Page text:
The BioGraph Format is a method for storing NGS read data using a whole read overlap assembly that has been specially indexed for rapid search.
The architecture of the format is that all reads are put together in a read overlap graph, and all read information is retained, including reads that do not align exactly to the reference. This allows for very rapid query of all reads, not just those aligned to the reference. Additionally all the phasing information available in the data is also retained.
Graphs for multiple individuals can be combined together, so it is possible to directly compare between samples, even for areas that have not been mapped to the reference. Further, multiple references can be added to this combined graph, allowing for sequences to be compared to the most convenient reference.
The BioGraph Format supports a wide range of queries, including:
Searches within a Single Genome
- At location X for a particular reference, what sequence is present? What are all the reads that map to that location?
- Does Sequence Y appear anywhere in the sample? In what reads and, if those reads aligned to any reference, where did they align?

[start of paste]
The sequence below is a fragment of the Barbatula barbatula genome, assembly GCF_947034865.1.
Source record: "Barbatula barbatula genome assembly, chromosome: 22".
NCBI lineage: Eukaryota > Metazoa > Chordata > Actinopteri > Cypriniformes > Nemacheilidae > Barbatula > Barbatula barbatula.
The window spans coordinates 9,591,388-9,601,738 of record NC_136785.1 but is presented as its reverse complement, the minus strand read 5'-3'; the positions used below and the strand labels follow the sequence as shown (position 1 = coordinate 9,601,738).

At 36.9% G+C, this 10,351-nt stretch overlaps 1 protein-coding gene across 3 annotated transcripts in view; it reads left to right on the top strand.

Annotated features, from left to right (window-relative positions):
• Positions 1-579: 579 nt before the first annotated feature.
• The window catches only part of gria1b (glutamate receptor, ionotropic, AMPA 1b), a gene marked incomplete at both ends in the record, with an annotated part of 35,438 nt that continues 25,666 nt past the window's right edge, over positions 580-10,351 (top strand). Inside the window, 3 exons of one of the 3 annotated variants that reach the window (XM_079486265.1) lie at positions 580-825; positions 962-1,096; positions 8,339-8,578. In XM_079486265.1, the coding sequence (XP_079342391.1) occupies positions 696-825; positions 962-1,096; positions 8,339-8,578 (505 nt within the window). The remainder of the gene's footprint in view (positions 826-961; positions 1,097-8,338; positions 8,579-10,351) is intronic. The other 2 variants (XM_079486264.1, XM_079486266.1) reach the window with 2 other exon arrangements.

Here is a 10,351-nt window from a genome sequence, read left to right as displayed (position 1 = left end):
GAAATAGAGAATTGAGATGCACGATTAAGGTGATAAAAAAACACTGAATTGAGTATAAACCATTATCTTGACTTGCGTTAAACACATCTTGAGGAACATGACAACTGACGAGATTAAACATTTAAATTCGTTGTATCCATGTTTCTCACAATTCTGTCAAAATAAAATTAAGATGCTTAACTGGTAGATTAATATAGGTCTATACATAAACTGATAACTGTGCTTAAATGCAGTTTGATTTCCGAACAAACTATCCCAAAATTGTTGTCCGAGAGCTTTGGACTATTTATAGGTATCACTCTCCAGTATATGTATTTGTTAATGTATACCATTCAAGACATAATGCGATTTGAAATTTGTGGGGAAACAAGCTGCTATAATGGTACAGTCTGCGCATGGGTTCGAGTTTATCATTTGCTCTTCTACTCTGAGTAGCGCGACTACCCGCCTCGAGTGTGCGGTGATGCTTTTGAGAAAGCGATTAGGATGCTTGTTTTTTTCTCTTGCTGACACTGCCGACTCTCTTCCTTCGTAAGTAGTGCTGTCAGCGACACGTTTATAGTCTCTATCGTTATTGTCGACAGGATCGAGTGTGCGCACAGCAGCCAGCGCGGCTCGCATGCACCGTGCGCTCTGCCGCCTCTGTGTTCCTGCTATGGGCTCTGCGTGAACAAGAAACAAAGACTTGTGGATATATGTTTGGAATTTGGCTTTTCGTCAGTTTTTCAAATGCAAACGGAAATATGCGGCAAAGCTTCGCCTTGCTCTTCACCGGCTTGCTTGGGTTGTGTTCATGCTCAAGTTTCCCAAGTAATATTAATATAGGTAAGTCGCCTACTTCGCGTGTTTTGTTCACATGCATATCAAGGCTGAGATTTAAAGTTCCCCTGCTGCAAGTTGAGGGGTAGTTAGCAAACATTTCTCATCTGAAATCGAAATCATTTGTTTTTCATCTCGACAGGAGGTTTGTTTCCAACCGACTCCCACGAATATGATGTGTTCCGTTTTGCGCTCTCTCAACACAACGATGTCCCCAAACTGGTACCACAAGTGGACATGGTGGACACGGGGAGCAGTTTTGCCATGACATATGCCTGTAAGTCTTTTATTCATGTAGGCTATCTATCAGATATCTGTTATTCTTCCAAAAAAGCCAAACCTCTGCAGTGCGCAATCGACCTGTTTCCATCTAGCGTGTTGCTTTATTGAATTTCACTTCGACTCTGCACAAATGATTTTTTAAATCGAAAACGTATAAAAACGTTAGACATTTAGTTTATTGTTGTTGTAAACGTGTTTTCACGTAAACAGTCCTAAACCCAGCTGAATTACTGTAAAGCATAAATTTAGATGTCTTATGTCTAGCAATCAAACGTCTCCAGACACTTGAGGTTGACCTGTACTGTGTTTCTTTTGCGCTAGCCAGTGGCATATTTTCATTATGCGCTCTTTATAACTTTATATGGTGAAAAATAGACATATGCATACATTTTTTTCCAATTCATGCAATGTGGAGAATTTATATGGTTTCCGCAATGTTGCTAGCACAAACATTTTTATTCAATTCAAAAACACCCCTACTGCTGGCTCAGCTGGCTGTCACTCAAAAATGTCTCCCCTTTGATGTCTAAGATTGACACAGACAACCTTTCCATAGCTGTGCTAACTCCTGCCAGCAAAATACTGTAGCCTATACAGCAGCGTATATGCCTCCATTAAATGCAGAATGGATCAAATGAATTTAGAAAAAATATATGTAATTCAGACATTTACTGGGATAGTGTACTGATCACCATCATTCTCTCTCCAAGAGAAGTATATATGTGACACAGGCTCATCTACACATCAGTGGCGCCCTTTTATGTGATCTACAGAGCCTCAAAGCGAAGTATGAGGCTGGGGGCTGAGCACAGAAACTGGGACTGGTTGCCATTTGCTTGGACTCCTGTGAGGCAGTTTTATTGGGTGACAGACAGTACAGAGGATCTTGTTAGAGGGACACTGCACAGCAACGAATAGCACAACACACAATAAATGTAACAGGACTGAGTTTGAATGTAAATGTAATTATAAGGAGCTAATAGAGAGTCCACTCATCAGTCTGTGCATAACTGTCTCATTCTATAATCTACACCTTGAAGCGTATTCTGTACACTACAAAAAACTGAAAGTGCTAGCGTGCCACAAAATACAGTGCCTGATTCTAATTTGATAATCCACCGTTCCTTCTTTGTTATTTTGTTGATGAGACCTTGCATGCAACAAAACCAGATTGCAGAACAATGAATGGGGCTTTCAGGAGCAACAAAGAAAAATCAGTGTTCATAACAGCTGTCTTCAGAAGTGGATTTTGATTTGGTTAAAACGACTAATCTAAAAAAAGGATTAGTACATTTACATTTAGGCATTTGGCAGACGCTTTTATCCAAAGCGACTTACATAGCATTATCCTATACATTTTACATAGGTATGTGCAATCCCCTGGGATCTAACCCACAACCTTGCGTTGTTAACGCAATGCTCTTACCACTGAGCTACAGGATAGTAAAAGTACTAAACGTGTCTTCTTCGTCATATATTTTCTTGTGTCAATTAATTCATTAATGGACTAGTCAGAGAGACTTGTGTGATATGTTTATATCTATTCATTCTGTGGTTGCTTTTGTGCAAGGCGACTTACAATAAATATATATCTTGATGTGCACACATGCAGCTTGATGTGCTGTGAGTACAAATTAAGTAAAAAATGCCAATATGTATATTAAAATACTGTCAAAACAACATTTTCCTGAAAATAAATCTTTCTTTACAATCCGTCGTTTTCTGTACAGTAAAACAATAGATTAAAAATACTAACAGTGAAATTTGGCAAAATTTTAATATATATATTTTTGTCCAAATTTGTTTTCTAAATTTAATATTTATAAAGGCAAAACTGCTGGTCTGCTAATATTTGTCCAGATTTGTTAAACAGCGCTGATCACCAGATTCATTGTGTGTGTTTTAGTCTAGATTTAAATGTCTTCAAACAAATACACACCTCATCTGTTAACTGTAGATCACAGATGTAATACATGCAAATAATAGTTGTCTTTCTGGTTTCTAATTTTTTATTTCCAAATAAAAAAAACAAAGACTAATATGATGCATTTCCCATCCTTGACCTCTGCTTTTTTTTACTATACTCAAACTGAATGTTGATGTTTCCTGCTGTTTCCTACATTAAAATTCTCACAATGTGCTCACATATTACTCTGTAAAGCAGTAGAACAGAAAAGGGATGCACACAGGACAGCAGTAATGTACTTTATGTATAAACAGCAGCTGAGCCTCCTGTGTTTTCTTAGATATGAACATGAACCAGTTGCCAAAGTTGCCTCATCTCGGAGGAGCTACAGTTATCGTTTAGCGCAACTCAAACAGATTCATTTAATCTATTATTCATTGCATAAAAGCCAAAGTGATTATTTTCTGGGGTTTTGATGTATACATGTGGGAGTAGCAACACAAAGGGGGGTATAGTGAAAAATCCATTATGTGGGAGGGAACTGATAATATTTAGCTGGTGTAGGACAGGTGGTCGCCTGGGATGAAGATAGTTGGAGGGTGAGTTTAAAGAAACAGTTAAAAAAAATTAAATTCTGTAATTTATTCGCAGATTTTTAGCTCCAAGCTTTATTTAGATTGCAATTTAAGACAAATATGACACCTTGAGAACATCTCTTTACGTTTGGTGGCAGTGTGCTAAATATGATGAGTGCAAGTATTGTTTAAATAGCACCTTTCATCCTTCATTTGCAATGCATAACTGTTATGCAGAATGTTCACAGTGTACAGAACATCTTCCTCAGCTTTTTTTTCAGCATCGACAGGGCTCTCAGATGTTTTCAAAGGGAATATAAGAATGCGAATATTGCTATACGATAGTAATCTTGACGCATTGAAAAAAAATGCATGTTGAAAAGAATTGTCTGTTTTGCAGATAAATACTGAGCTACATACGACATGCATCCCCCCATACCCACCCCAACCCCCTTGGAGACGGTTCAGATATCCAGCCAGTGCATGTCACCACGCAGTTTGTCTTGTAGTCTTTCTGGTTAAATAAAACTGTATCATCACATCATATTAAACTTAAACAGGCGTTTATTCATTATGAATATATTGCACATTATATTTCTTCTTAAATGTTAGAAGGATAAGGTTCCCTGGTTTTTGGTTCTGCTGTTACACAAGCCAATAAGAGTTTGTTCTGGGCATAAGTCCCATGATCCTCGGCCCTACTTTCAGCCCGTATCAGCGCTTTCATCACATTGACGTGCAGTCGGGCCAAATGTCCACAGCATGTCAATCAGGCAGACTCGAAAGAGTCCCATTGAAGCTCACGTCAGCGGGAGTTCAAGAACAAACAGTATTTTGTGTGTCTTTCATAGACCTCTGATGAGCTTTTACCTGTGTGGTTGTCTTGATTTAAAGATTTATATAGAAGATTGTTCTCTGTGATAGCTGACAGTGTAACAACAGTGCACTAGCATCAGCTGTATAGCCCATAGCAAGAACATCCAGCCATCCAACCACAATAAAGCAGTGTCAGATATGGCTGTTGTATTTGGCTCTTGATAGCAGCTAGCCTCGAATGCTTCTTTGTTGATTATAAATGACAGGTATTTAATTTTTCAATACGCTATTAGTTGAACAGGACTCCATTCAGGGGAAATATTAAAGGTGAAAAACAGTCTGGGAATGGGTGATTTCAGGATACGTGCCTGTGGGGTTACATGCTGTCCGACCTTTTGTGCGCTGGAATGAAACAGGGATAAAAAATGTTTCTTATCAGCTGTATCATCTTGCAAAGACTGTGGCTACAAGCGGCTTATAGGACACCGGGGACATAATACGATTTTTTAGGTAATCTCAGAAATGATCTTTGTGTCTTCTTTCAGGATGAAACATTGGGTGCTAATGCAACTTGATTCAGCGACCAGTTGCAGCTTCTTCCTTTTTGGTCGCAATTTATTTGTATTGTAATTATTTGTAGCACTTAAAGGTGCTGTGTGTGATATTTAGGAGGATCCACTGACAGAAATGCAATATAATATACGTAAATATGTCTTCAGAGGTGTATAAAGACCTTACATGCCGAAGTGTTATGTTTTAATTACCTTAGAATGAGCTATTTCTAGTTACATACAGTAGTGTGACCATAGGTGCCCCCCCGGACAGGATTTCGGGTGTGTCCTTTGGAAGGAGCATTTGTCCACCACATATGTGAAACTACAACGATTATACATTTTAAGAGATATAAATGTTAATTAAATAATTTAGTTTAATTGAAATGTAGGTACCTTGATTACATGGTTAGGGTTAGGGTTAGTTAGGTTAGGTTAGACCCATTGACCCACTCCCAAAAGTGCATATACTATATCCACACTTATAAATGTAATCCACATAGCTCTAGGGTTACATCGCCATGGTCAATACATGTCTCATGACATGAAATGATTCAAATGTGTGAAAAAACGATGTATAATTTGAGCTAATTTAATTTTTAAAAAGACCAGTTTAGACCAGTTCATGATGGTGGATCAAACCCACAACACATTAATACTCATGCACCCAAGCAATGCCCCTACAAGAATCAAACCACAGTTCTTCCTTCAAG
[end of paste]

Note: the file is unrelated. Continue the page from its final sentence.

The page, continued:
Searches across a Set of Genomes
- At location X for a particular reference, what are the frequencies of all the sequences that occur?
- Does Sequence Y appear in the set of samples? How many reads for each individual and, if these reads aligned to any reference, where did they align?
Comparisons between Multiple Sets of Genomes
- What sequences are unique in one set of genomes? If reads with this sequence align to any reference, where do they align?
- At what locations are there significant differences in the frequency of a particular allele? A specific query might be: at what locations are there over 90% of a particular allele in group A but less than 10% in group B.
Query Speed and Flexibility
Once the graph representation is in memory, searching by sequence or location can be done at the rate of over 200,000 queries a second on an 8-core machine, even across hundreds of genomes. Using the API, Python scripts can be created to answer specific scientific questions. Genomes and groups of genomes can be compared directly with each other in a matter of minutes and hours rather than days and weeks.